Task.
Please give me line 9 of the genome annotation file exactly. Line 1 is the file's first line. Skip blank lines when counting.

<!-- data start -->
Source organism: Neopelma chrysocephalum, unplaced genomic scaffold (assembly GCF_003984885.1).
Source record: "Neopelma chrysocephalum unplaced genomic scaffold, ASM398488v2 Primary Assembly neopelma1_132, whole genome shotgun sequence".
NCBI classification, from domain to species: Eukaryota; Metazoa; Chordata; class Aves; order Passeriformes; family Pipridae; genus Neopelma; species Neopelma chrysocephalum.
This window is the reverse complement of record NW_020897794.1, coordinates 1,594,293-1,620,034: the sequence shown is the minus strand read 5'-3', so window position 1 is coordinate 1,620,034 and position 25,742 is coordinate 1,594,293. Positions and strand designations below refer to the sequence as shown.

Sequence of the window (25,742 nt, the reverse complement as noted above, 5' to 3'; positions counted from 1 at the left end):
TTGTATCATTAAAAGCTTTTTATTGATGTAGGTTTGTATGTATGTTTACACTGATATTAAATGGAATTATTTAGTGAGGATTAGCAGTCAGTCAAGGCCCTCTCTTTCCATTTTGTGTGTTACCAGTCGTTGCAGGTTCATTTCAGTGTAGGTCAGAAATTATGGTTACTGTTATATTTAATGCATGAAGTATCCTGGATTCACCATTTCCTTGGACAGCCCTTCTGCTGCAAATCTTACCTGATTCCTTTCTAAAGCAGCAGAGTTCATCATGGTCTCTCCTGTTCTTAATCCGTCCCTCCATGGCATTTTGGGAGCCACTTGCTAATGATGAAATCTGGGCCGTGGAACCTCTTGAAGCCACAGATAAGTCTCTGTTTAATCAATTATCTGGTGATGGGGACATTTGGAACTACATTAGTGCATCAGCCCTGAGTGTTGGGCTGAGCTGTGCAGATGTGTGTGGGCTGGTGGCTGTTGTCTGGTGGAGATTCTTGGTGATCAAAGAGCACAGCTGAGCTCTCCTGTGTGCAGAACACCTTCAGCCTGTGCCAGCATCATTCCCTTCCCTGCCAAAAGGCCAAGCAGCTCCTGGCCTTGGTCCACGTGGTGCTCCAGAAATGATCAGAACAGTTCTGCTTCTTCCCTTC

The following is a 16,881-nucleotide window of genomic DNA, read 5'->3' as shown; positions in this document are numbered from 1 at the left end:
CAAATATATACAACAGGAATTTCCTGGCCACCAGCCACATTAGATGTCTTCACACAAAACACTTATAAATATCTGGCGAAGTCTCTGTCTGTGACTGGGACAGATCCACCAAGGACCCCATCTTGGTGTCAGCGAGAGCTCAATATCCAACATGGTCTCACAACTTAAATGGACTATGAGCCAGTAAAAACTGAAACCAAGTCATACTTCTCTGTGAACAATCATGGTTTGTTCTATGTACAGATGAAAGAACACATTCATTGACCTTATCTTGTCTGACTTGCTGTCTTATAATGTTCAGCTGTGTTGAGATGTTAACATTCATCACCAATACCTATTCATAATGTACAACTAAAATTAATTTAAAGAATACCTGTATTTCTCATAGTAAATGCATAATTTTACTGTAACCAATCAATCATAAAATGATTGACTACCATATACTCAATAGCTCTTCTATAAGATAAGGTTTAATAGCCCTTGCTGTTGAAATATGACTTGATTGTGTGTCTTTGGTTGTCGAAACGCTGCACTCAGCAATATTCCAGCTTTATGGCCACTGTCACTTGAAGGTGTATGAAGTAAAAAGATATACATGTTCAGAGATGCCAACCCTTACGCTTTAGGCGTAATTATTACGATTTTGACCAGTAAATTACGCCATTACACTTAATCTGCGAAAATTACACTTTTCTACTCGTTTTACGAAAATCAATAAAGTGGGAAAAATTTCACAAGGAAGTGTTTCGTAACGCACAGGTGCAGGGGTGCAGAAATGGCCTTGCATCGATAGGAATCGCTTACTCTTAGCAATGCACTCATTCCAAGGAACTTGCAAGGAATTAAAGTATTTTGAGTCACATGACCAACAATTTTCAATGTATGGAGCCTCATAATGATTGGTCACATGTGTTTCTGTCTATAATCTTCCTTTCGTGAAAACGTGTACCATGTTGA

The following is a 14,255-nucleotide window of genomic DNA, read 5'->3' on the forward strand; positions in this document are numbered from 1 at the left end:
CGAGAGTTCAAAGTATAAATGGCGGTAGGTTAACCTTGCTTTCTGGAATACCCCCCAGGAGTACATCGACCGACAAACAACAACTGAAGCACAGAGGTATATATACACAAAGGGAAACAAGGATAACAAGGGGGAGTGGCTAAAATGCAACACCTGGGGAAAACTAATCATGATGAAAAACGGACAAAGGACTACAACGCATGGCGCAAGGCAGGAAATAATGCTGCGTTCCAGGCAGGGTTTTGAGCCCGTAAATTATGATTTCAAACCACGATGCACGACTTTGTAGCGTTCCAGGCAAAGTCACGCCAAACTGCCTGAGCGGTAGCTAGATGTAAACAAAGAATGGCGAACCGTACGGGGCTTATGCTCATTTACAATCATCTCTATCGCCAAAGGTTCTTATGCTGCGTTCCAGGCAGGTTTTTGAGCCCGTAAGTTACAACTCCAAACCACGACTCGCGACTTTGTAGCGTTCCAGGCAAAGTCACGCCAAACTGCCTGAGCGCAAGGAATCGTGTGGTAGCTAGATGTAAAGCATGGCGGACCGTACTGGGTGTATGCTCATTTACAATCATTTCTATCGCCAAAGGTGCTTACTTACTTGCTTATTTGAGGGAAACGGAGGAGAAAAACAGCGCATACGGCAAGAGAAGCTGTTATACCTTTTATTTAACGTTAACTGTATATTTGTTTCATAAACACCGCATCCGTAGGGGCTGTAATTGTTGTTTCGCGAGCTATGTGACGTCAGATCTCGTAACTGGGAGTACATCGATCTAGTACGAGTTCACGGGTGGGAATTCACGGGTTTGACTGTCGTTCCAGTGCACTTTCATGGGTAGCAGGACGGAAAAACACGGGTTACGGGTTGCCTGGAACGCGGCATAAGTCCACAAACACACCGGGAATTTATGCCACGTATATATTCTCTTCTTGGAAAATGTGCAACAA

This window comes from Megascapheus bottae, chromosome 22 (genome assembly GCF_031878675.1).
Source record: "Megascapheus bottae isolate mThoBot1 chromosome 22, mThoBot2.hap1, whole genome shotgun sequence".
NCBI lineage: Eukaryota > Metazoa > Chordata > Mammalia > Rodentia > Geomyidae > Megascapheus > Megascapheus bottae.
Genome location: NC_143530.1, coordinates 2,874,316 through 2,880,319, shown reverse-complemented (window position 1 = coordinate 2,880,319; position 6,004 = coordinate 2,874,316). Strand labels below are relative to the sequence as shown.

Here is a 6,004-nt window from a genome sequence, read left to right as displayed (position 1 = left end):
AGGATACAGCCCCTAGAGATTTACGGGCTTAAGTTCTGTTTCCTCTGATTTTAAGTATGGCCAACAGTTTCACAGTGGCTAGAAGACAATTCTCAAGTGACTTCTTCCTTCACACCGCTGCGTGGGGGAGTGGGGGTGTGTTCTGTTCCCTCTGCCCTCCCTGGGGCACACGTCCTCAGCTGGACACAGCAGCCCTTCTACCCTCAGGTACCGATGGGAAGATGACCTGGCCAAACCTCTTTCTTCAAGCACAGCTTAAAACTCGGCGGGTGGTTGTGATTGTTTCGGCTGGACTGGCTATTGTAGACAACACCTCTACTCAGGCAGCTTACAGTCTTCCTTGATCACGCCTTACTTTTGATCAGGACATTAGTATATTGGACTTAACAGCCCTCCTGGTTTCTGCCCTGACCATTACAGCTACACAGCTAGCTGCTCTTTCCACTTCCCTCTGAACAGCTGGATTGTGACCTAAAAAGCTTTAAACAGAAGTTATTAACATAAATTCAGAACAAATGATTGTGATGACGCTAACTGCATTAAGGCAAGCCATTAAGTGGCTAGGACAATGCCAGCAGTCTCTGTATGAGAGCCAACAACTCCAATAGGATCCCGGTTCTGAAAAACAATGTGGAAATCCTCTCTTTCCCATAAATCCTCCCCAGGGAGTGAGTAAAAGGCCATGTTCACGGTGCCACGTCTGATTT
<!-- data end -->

The following is a 14,255-nucleotide window of genomic DNA, read 5'->3' on the forward strand; positions in this document are numbered from 1 at the left end: